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It feels like we skipped summer and went straight on into fall — except for all the lovely green buds and bright tulips, of course!

This week we’ve gone down to temperatures of around 5 degrees, and it has been wet! Flooding isn’t a concern in our area, but Cat Creek is definitely high and running fast. Last night, as the temperature hovered near zero, I gave in and started up the wood stove. All those windows that were open? Not so much anymore, but I’ve kept the propane heat off.

Our heating system is propane-fuelled hot water. In our province, electricity is insanely expensive, and our house is quite large and leaky, so when we were deciding on a heating system, after evaluating all kinds of options, we finally settled for propane. It’s not cheap, either, but we felt it offered more advantages, a nicer heat, and believe it to be less expensive than electric heat would be. We plan to hook our BBQ up to it when we eventually upgrade, and Rupert can have a line run into the garage for a little spot heater or propane stove. Versatile!

However, to keep our heating costs down, we have two work-horse Regency wood stoves. We have one in the basement and one on the main floor, and we use them to get the room temperature up from 17 degrees (maintained by the hot water system) to comfortable. Wood heat is lovely, it does not rely on electricity to work so it can be a life saver during power outages. It offers a surface for boiling water or warming soup, if necessary, and is a renewable, sustainable, local resource. Stacking wood is a great way to get a little bit of exercise every couple of days; I reduce my dryer use by hanging clothes to dry on a rack near the basement stove; and a pot of water on top of the stove helps to keep the air at a comfortable humidity.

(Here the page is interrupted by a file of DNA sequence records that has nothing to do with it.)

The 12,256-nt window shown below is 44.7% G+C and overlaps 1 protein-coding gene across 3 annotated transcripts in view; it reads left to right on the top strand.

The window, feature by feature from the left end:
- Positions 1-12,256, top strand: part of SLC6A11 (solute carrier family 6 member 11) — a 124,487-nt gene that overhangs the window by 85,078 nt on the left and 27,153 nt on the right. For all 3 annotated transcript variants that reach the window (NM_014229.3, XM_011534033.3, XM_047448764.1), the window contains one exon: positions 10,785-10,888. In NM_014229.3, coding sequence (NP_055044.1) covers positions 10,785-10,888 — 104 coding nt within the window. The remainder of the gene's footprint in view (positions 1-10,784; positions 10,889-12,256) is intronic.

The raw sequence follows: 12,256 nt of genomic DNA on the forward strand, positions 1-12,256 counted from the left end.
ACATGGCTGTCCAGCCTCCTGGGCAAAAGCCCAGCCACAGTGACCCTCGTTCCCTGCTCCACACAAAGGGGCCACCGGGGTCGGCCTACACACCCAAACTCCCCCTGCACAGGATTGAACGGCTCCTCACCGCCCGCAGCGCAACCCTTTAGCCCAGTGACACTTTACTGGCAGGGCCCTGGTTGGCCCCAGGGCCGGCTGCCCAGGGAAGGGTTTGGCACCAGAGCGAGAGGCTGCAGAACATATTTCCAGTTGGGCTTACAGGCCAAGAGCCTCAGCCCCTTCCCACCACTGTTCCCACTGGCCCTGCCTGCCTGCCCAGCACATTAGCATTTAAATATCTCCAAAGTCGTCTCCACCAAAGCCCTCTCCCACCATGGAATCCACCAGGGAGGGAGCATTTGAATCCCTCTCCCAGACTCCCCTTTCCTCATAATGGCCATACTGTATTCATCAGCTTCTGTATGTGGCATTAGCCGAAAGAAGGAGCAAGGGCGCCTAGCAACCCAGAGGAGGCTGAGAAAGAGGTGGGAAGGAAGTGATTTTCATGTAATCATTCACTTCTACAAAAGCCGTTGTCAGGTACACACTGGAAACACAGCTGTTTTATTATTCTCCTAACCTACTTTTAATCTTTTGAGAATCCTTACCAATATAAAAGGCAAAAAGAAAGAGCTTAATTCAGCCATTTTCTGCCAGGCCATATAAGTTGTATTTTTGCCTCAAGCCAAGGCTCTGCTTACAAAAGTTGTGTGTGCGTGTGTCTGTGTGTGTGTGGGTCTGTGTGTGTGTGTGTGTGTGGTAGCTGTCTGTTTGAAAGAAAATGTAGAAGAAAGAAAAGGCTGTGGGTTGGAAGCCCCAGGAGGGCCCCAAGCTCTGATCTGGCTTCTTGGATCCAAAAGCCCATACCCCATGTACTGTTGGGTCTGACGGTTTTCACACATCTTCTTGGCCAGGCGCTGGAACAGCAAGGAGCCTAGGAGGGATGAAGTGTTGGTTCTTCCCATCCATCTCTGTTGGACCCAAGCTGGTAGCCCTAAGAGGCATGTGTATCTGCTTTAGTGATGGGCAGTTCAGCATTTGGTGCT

During the fall and winter the wood stove is our main gathering place, and as the ground floor is open concept, it gives a lovely glow to the whole room that we can see from wherever we’re sitting. The wood fire warms our hands and toes, but also our souls, and lends itself nicely to long chats or staring into the flames and daydreaming.

So today, on this grey cold spring day, I’ve got a couple of logs burning in the stove, and feeling a little less dreary because of it. Those tulips poking up help, too. 😛

How do you warm your house? How do you warm your soul? What choices have you made to reduce your heating costs or to make more environmentally-conscious choices?


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